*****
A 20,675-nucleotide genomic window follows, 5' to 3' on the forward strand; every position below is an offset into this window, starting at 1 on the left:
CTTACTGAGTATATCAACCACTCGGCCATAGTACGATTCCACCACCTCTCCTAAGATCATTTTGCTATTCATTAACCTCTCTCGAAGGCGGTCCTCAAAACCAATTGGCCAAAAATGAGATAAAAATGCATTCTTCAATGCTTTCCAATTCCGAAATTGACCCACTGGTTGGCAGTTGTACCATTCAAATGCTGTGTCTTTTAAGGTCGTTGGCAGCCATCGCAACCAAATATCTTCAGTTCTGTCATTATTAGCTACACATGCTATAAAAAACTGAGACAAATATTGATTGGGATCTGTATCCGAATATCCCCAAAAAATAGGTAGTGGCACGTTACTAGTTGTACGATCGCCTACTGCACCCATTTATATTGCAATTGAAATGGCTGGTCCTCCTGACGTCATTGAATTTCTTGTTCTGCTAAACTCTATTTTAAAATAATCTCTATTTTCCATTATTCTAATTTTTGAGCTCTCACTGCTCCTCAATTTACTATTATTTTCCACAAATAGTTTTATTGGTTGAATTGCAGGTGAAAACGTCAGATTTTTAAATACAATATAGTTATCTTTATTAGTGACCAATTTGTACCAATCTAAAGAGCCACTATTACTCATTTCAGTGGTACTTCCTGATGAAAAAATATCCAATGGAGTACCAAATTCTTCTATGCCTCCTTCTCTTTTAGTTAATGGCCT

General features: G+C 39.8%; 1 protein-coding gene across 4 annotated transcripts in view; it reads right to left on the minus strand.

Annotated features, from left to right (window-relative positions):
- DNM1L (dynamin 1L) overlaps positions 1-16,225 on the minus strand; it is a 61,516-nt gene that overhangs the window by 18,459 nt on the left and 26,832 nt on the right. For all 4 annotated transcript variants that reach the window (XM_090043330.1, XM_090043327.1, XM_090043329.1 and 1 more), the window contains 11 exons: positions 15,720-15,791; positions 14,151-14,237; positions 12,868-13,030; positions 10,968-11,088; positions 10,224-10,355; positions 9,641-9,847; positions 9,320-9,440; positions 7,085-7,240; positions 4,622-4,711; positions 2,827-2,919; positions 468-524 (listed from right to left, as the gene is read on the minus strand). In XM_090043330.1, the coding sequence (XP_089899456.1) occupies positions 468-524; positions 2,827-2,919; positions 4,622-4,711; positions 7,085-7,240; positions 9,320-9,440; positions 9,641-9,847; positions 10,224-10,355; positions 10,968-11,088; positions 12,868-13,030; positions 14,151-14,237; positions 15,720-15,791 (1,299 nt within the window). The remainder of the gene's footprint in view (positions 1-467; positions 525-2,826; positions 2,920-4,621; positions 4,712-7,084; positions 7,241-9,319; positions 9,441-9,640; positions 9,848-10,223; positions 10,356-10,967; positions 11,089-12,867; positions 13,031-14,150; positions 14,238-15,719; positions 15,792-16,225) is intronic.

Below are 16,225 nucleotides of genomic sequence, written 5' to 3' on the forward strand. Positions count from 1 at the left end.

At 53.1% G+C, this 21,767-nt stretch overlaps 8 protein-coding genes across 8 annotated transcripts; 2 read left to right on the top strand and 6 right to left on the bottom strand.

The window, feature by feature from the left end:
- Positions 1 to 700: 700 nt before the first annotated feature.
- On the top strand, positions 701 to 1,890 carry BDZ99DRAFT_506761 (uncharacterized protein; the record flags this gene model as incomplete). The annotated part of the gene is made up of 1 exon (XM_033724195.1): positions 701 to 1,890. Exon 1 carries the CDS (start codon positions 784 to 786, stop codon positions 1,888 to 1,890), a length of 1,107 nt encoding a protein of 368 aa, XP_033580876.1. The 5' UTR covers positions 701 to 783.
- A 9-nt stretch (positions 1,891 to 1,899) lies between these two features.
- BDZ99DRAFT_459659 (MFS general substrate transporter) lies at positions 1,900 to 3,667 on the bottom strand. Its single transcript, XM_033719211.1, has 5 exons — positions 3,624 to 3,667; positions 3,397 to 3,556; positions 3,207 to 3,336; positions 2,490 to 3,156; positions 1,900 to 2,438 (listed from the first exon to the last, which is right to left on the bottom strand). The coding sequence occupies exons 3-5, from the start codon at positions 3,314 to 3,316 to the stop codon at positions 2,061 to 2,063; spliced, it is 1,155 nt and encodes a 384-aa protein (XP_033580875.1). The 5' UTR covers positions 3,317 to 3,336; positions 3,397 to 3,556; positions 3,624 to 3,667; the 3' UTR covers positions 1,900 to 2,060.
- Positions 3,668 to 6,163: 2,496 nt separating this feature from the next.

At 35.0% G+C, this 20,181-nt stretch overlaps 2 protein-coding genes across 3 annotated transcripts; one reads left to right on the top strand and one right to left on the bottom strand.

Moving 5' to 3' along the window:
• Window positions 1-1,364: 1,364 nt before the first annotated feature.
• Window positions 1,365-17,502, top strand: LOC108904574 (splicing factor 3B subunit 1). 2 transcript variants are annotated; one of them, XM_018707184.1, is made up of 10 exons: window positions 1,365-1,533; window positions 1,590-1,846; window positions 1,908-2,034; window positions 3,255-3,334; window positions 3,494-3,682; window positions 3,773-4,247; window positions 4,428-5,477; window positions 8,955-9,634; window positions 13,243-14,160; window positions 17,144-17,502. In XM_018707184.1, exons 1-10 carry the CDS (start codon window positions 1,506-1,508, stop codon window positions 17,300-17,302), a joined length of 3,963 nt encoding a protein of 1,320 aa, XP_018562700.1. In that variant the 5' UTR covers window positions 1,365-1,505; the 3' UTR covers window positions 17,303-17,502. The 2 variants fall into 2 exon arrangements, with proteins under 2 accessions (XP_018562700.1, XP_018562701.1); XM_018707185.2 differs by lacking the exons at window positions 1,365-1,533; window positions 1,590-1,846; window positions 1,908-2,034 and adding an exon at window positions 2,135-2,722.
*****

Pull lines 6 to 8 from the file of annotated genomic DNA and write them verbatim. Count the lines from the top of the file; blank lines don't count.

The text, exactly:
Below are 16,225 nucleotides of genomic sequence, written 5' to 3' on the forward strand. Positions count from 1 at the left end.

At 53.1% G+C, this 21,767-nt stretch overlaps 8 protein-coding genes across 8 annotated transcripts; 2 read left to right on the top strand and 6 right to left on the bottom strand.

The window, feature by feature from the left end: